Engineered for support

Members of Alpha Omega Epsilon celebrate Founder's Day

Members of Alpha Omega Epsilon celebrate Founder’s Day

Megan Roemmele’s career path began on the back of a coloring book. Waiting in restaurants for her food to arrive, she’d flip the book over and beg her dad to teach her to multiply.

“Even when I was young, I was always interested in learning more math and science,” she said. “By my freshman year of high school, a weeklong engineering summer camp made up my mind that I would study engineering in college.”

Erika Wilson’s fascination with engineering started around the same time, after she attended a Women in Science and Engineering (W.I.S.E) program in Ann Arbor.

“I just fell in love with it and went back to the program every year,” she said, citing a love for seeing her designs come to life.

Wilson and Roemmele are two members of a small, but passionate, group of students on campus: the women of Alpha Omega Epsilon.

Alpha Omega Epsilon is a professional and social sorority for engineering and technical science students.  For members, it’s a support system of people who understand the complexities of being a woman in a male-dominated field.

“In a lot of my classes I am the only girl,” said Wilson, who plans to pursue a degree in electrical engineering. “It’s nice to have other girls to relate to because they are dealing with the same things. The upper-class girls are very helpful when you have questions in a class they have already taken.”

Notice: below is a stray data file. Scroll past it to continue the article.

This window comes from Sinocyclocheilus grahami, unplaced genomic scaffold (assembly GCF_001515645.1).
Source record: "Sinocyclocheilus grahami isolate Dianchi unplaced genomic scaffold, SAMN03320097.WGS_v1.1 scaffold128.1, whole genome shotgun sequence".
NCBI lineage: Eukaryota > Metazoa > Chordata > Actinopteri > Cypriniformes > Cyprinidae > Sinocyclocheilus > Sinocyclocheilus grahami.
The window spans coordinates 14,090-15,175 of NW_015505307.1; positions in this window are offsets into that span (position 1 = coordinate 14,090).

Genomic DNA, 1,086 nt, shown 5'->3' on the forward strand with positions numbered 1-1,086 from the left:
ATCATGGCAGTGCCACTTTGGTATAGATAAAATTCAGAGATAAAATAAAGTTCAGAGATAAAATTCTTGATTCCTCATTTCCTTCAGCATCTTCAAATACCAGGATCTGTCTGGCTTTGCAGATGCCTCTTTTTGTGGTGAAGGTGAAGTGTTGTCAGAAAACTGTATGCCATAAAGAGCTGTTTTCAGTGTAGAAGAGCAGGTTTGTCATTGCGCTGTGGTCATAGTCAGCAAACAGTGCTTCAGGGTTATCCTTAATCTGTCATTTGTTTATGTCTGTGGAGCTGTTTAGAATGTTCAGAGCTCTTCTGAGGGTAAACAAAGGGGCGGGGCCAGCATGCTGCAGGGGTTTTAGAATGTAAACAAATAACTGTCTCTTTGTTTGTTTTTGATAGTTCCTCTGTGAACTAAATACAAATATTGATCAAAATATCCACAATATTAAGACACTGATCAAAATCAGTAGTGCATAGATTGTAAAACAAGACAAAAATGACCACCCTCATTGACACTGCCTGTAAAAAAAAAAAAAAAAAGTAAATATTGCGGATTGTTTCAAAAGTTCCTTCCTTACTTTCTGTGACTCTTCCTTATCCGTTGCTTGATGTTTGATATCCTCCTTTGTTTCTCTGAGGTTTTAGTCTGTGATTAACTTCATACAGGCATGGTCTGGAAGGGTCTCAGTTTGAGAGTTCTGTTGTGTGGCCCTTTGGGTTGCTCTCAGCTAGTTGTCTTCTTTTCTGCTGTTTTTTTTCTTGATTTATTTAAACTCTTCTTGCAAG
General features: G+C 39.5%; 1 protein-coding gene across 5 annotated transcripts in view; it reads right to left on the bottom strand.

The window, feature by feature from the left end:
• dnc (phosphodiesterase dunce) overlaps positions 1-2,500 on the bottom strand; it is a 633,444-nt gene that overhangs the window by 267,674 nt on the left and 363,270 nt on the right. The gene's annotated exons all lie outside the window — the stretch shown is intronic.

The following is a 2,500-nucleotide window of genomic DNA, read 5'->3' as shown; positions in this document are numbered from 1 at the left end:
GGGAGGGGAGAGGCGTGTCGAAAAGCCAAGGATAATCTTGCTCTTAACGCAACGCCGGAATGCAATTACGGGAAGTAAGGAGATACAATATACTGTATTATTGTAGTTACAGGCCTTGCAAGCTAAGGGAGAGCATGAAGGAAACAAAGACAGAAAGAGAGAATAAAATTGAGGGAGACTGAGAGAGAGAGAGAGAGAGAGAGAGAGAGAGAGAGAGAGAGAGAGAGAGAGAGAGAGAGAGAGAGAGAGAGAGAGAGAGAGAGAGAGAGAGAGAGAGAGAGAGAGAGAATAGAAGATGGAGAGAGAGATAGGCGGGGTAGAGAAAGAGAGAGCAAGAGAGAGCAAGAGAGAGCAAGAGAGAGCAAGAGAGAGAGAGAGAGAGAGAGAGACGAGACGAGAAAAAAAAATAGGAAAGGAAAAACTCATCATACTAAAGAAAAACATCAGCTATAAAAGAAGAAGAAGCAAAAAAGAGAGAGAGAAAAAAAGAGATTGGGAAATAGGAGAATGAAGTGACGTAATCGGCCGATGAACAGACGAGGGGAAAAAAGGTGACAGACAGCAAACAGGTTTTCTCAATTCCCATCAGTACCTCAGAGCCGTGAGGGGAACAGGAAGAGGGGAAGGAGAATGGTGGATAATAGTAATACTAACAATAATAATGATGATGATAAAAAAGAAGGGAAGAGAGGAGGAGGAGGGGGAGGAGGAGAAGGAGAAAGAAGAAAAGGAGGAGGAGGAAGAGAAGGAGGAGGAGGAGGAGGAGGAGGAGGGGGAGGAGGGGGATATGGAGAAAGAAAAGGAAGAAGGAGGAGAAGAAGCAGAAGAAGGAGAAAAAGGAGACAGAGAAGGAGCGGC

That’s the type of benefit Alpha Omega Epsilon adviser Jennifer Makas hopes members gain.

“Companionship and helping others, both mentoring each other and reaching out to younger students,” she said. “There are more women going into engineering, so there’s more camaraderie possible and networking after graduation.”

Makas—who, herself, is pursuing a master’s degree in industrial and systems engineering at UM-Dearborn—also points to resources available to all engineering students. Access to professors, peer-led instructional sessions, tutoring, academic advising and counseling services help ensure that engineering students don’t fall through the cracks.

But Wilson and Roemmele aren’t simply relying on the sorority and academic services to help meet their own needs; they’re using their connections to help advance the study of engineering among women. Members of Alpha Omega Epsilon volunteer with Girls’ Engineering Exploration, a program for inner-city 4th– and 5th-graders, and Engineering Experience, a high school competition at UM-Dearborn.

Both encourage girls to study math and science.

“I would tell girls to do their research and talk to other women who are engineers,” Wilson said. “Don’t be afraid to try something different from the norm.”

It’s a lesson both students are learning— a lesson that pays dividends now and into the future as they prepare for life in the engineering field.

“As an engineer, people seek you out for your ability to play, discover and solve puzzles,” Roemmele said, who already has completed an internship with the HVAC product development group at Visteon. “With math and science, the world is what you make it.”

Makas agreed, adding, “Whether your degree leads to designing a better mammogram machine, more accessible peddles in a vehicle, becoming a doctor dealing with prosthetics or a STEM teacher, you’ll be fulfilling the Engineer’s Creed: ‘to dedicate my professional knowledge to the advancement and betterment of human welfare.’”

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